The other day I was on Twitter and came across a tweet from author Rayne Hall about how so many newbie writers begin their novels with their character looking out a window, thinking. Um…guilty as charged. Except, my character was outside, walking, looking, thinking. Not very exciting, is it? Which brings us to today’s topic taken from The Art of War for Writers by James Scott Bell.
Characters all alone should do more than just think.
When our characters go through the wringer, they need some time to process. It’s the whole Scene & Sequel, Proactive & Reactive scenes kind of thing. Of course, at the beginning of the book, what would our characters really need to process? Ha. But aren’t we sort of starting in media res, right? Maybe, maybe not.
So, granted, our characters need to think, process, but how do we do that without boring our readers to tears? We’ve got to add some action, make the character do something while he or she is thinking and, as Hall suggested, make it “an urgent task which makes undisturbed thinking difficult.”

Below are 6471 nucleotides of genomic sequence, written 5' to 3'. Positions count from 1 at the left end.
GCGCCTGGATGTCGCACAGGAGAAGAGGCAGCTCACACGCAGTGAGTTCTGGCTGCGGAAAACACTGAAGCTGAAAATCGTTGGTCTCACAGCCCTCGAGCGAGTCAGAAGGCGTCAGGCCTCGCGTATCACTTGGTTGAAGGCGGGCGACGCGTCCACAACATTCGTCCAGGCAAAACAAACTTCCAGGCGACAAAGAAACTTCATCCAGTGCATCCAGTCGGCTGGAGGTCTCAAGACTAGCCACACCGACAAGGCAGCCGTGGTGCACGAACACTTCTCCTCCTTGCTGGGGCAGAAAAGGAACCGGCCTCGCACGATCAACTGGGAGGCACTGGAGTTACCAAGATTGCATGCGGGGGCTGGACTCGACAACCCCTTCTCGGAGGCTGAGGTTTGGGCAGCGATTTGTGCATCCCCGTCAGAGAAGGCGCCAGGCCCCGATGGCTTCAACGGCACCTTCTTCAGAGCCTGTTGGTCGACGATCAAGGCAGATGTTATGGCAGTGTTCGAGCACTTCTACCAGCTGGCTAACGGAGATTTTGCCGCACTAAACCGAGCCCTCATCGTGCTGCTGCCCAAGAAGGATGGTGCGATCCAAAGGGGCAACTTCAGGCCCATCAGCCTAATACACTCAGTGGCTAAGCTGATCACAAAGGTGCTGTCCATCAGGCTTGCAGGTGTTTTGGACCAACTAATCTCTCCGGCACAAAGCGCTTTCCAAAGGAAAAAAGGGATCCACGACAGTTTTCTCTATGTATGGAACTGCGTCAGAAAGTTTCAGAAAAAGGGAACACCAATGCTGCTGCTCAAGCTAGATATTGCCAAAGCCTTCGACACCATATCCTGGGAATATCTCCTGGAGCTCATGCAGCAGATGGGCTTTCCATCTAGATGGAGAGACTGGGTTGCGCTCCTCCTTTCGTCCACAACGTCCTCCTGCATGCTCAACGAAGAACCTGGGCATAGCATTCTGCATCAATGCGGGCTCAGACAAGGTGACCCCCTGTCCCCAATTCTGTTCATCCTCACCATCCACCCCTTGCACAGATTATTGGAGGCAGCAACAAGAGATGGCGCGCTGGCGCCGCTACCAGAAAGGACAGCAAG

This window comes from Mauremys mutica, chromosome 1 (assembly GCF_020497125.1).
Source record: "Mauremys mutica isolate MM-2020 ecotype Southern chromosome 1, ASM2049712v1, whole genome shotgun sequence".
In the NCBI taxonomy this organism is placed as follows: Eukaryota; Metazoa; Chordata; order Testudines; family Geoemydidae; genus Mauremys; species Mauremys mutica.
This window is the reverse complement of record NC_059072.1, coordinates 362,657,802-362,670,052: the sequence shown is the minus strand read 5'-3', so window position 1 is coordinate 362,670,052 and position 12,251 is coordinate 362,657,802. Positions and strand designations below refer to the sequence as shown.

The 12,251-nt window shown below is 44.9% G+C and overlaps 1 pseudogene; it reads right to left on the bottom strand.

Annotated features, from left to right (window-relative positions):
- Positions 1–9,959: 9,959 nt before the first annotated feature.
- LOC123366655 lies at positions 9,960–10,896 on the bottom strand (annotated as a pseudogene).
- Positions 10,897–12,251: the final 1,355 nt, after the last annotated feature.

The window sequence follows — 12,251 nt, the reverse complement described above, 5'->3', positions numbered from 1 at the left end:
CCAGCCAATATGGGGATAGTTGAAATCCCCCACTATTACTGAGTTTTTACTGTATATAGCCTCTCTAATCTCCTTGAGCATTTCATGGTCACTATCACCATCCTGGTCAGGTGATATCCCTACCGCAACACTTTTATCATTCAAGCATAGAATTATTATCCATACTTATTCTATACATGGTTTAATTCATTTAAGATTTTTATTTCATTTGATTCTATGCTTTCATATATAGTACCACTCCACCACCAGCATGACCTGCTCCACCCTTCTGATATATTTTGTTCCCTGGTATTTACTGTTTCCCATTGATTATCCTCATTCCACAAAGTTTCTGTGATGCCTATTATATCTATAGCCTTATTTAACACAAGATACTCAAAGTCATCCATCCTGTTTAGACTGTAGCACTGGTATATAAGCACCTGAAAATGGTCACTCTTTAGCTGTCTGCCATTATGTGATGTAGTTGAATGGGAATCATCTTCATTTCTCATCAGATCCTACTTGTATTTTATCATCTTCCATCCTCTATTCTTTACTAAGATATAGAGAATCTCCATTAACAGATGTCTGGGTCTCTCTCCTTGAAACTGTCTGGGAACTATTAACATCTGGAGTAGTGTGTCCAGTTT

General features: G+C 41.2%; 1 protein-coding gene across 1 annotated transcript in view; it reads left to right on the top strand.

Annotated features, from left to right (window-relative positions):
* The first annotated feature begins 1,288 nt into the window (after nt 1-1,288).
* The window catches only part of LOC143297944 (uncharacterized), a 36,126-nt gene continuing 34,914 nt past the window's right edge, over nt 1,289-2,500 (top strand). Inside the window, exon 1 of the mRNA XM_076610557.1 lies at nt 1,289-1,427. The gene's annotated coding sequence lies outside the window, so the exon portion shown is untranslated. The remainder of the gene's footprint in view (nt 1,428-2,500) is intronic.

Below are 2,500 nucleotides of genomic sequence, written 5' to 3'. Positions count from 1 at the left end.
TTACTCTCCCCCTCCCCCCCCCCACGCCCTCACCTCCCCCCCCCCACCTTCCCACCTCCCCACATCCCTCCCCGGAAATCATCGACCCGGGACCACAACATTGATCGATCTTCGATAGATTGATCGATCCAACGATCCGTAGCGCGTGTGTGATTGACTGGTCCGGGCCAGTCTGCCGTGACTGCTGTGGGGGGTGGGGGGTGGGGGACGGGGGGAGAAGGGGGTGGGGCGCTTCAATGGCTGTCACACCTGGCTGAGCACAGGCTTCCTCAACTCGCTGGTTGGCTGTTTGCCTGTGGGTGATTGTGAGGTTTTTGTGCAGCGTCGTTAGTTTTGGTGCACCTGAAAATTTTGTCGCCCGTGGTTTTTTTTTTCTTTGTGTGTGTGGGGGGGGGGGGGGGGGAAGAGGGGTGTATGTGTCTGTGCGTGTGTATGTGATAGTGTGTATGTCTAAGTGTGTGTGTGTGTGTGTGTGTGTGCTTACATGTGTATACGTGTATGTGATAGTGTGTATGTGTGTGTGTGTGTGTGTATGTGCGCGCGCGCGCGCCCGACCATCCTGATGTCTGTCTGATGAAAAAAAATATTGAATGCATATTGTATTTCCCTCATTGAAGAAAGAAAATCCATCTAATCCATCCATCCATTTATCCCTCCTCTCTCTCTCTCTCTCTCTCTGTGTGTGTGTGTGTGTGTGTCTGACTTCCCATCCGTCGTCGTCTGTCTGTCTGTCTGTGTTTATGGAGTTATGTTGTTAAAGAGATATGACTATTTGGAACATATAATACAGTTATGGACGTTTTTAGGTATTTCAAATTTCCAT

Examples always help me better understand concepts. Unfortunately, I’m real bad at finding them, partly why I started Yo Ho. But I couldn’t ask you all for an example without finding one myself. So, without further ado, my example is taken from The Book of Names by D. Barkley Briggs. In the opening scene we have our main character, Hayden, thinking, staring at the sky and his distasteful surroundings, but Briggs gives him a hatchet and a large briar patch while we return to earlier thoughts that day and days gone by, setting the tone for the story and Hayden’s struggles with their move to the country and his mom’s death.
So, what say you? What do you think are some good examples of a character, alone, thinking, yet doing something?